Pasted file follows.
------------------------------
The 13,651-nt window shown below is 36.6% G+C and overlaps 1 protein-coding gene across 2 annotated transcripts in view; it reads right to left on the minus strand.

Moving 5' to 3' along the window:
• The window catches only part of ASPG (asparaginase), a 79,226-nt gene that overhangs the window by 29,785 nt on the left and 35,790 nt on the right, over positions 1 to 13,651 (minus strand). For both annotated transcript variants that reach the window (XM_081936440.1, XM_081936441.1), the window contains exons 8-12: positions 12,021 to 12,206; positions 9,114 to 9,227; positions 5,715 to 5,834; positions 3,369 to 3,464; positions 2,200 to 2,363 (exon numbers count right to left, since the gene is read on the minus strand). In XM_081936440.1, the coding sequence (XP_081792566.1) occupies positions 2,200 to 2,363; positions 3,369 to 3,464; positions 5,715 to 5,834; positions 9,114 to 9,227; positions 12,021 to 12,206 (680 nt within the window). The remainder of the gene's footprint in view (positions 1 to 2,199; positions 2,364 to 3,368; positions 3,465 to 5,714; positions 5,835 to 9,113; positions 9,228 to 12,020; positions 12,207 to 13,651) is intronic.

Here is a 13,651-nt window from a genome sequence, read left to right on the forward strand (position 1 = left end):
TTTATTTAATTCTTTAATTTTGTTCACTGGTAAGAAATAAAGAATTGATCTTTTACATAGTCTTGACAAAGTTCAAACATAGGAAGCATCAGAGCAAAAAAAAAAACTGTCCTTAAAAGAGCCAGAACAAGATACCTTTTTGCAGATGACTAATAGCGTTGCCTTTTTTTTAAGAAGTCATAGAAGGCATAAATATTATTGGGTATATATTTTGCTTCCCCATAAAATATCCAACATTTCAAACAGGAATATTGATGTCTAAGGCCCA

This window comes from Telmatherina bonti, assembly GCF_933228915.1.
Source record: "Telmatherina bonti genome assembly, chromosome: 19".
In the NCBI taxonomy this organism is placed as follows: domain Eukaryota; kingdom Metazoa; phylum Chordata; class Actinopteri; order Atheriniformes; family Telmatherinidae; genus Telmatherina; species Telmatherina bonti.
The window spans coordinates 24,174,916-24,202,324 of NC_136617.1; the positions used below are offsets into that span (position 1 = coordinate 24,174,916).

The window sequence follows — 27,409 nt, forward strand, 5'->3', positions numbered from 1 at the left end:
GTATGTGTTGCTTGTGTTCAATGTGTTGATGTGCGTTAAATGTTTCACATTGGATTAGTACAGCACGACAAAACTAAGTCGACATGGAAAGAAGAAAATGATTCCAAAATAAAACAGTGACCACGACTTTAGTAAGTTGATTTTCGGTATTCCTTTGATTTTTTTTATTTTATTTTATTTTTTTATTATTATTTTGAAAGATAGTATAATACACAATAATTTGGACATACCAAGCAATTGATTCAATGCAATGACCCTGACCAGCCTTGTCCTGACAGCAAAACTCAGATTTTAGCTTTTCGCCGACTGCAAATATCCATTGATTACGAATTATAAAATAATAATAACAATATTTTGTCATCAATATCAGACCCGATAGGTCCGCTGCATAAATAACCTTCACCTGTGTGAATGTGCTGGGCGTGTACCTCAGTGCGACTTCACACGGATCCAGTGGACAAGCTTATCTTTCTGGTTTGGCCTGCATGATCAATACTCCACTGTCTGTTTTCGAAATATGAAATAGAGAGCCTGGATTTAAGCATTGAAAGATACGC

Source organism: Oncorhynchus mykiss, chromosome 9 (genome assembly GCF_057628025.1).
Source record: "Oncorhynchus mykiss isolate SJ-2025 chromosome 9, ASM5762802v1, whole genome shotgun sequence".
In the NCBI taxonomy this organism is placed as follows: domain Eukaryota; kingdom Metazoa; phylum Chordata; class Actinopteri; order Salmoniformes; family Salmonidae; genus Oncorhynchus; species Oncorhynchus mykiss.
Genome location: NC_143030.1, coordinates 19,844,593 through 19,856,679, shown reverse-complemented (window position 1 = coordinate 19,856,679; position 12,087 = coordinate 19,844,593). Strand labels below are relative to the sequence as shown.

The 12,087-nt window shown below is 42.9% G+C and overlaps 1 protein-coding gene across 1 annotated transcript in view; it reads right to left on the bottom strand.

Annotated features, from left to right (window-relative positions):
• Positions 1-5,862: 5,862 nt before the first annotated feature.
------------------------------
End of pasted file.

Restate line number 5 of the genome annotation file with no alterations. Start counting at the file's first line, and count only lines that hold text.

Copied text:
TTTATTTAATTCTTTAATTTTGTTCACTGGTAAGAAATAAAGAATTGATCTTTTACATAGTCTTGACAAAGTTCAAACATAGGAAGCATCAGAGCAAAAAAAAAAACTGTCCTTAAAAGAGCCAGAACAAGATACCTTTTTGCAGATGACTAATAGCGTTGCCTTTTTTTTAAGAAGTCATAGAAGGCATAAATATTATTGGGTATATATTTTGCTTCCCCATAAAATATCCAACATTTCAAACAGGAATATTGATGTCTAAGGCCCA